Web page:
We’re all about unique fall hikes, whether you want something scenic or spooky, there are tons of trails to explore in Washington. But what about heading underground? Washington’s Ape Cave is calling and it just so happens to be the third-longest lava tube in North America.

In settler history, Ape Cave was discovered by a logger in 1947 and later explored by a scout troop in the 1950s. So while recently discovered, this cave has been around a long time. It formed about 2,000 years ago during one of Mount St Helen’s eruptions and may have had lava flowing through it for a whole year.

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These days you don’t have to worry about lava as the cave is a heavily trafficked part of Gifford Pinchot National Forest. If you’re brave enough you can explore the 2.5 miles of caves. You’ll walk along a chilly, pitch-black corridor deep beneath the forest floor. Best of all is that you can choose between the 3/4 mile long Lower Cave for an easier trek or the 1.5 mile Upper Cave which involves some navigation over rock piles and scaling an 8-foot rock wall for a true cave experience.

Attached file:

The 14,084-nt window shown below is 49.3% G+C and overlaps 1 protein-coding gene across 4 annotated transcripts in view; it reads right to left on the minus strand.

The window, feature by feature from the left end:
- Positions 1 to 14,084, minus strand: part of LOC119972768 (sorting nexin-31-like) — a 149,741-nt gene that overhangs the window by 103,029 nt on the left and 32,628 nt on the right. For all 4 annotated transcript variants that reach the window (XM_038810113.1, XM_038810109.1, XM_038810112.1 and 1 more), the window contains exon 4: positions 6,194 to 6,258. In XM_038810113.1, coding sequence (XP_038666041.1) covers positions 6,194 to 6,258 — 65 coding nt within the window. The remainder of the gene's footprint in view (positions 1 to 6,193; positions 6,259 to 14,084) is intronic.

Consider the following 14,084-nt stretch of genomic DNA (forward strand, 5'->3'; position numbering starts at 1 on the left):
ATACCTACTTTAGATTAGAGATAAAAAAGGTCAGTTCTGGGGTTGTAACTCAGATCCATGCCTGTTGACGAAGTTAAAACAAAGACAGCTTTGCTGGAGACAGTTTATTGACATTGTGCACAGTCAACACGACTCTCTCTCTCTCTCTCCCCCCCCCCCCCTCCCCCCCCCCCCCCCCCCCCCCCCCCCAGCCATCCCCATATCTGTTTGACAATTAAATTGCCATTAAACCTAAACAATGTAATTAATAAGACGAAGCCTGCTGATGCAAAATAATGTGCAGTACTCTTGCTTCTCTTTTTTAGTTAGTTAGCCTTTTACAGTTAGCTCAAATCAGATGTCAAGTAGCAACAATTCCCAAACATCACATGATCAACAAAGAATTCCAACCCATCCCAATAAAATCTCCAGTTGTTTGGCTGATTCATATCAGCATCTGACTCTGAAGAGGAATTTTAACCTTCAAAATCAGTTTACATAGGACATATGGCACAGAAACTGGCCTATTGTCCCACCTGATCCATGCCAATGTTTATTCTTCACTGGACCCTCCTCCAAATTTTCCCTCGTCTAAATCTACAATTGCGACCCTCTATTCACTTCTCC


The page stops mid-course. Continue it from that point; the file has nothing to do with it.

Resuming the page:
Cave visits are typically a minimum of an hour and a maximum of a few hours depending on where you choose to explore. You’ll need to come prepared with your own headlamps or flashlights as there are no lights in the cave. You’ll also definitely want to bring layers as the cave temperature is 42 degrees year-round.

Keep in mind, the cave closes on October 1st so you’ll need to visit this gem between now and September 30th if you’d like to explore it this year. You can learn more and snag reservations below. Have fun down there folks!

Ape Cave

When: Until September 30th
Where: Gifford Pinchot National Forest, WA
Cost: $2 admin fee for reservations, Other park fees and passes may be necessary